ORGANIZATION THEORY AND MANAGEMENT CONTROL SYSTEMS 1
Learning outcomes of the course unit
Knowledge and understanding:
Students will demonstrate knowledge and understanding in the appropriate deployment of management control and human resource management techniques.
Applying knowledge and understanding:
Students can apply knowledge and understanding and have competences demonstrated through devising and sustaining arguments and solving problems within management control and human resource management.
Students will have the ability to gather and interpret relevant data within the field of management control and human resource management to inform judgements and reflection.
Students will demonstrate capabilities to communicate information, ideas, problems and solutions within the field of management control and human resource management.
Students will develop those learning skills that are necessary for them to further develop a solid knowledge base of integrated management models with a high degree of autonomy.
There are no compulsory prerequisites.
Course contents summary
Topics will cover:
- the basic principles and techniques of human resource management;
the basic principles and criteria supporting the design of a management control system’ s architecture.
1. Human resource management: the foundations
1.1 human resource strategy and analysis – Job analysis and talent management
1.2 Personnel development: performance appraisal and management- career management
1.3 Developing compensation plans – employee incentive and benefit plans
1.4 Employee and trade-unions relations: collective bargaining and contract agreements
2. Management control systems
2.1 The relationship of management control systems to organizational goals - the impact of performance evaluation on motivation, goal congruence, and employee effort - performance measures to monitor the achievements of an organization - segment income statements for evaluating profit and investment centers - nonfinancial performance measures - management control in service and nonprofit organizations
2.2 Cost allocation: . the general framework for cost allocation – Cost allocation of service departments - Allocation to products or services using the traditional and ABC approaches – Allocation of costs associated with customer actions to determine customers’profitability – Allocation of the central corporate costs of an organization – Joint and by-product cost allocation.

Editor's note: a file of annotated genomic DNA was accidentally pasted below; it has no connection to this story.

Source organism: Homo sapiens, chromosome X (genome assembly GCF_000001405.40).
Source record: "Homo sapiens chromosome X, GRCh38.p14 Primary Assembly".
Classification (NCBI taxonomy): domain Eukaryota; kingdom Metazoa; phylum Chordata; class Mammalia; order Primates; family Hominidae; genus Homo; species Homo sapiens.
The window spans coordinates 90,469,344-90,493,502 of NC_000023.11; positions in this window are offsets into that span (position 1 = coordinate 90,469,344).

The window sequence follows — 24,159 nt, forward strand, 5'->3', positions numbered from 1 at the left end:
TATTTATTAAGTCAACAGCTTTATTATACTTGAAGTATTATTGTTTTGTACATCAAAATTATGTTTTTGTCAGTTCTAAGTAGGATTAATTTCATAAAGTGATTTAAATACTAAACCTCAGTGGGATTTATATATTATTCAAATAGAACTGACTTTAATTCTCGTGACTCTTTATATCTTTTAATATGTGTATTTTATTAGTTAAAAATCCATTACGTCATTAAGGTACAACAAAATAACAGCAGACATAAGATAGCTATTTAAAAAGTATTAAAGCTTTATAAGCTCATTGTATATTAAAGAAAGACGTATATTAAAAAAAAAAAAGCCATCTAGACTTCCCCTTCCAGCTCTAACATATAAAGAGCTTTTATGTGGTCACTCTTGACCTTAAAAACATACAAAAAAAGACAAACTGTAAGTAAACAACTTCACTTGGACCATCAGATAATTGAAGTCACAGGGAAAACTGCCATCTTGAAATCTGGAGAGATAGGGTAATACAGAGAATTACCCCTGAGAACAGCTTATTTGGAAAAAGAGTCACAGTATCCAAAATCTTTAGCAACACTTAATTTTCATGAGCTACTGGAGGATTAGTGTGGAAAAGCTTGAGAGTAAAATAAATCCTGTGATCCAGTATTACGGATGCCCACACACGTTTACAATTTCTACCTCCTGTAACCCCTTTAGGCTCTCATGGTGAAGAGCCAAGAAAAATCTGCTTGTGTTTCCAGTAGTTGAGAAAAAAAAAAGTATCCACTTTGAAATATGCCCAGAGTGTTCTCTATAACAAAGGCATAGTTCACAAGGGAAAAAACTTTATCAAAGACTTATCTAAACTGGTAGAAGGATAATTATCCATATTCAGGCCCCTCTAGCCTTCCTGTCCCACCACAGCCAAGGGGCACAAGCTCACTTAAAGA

2.3 Accounting for Overhead Costs: appropriate cost-allocation bases for overhead application to products and services - normalized variable- and fixed-overhead application rates - variable- and absorption-costing systems - product-costing and planning-and-control purposes in accounting for variable and fixed costs - Compute the production-volume variance and show how it should appear in the income statement.
Gary Dessler, "Gestione delle risorse umane", Pearson, 2017.
Horngren - Sundem - Burgstahler - Schatzberg - Agliati - Ditillo, "Programmazione e controllo", 16° edizione, Pearson.
Further supporting materials (experiential exercises and related solutions, case studies) are available to students through the “Elly” educational platform maintained by the University of Parma. Access is granted to students subject to prior registration.
The lecture will be a blending of the instructor presenting relevant material and a learning by doing of the students (case studies and exercises) in order to stimulate their critical thinking.
Assessment methods and criteria
The assessment is based on an individual written test for both attending and non-attending students. Grades are entirely based on a final written exam (100%). The final written test, lasting approximately 2 hours, consists of both theory questions and practical exercises. The theory questions may be multiple choice, “true or false” and open question. The exercises have a structure that is similar to exercises carried out in classroom. Theory questions and practical exercises are weighted on a 50/50 basis.The overall final grade is computed as the weighted average of the individual evaluations, with final ceiling to the next unit; the test is passed if the student reaches a score of at least 18 points. “30 cum laude” is given to students who achieve the highest score on each item and use precise vocabulary.
Participation in lectures is not compulsory.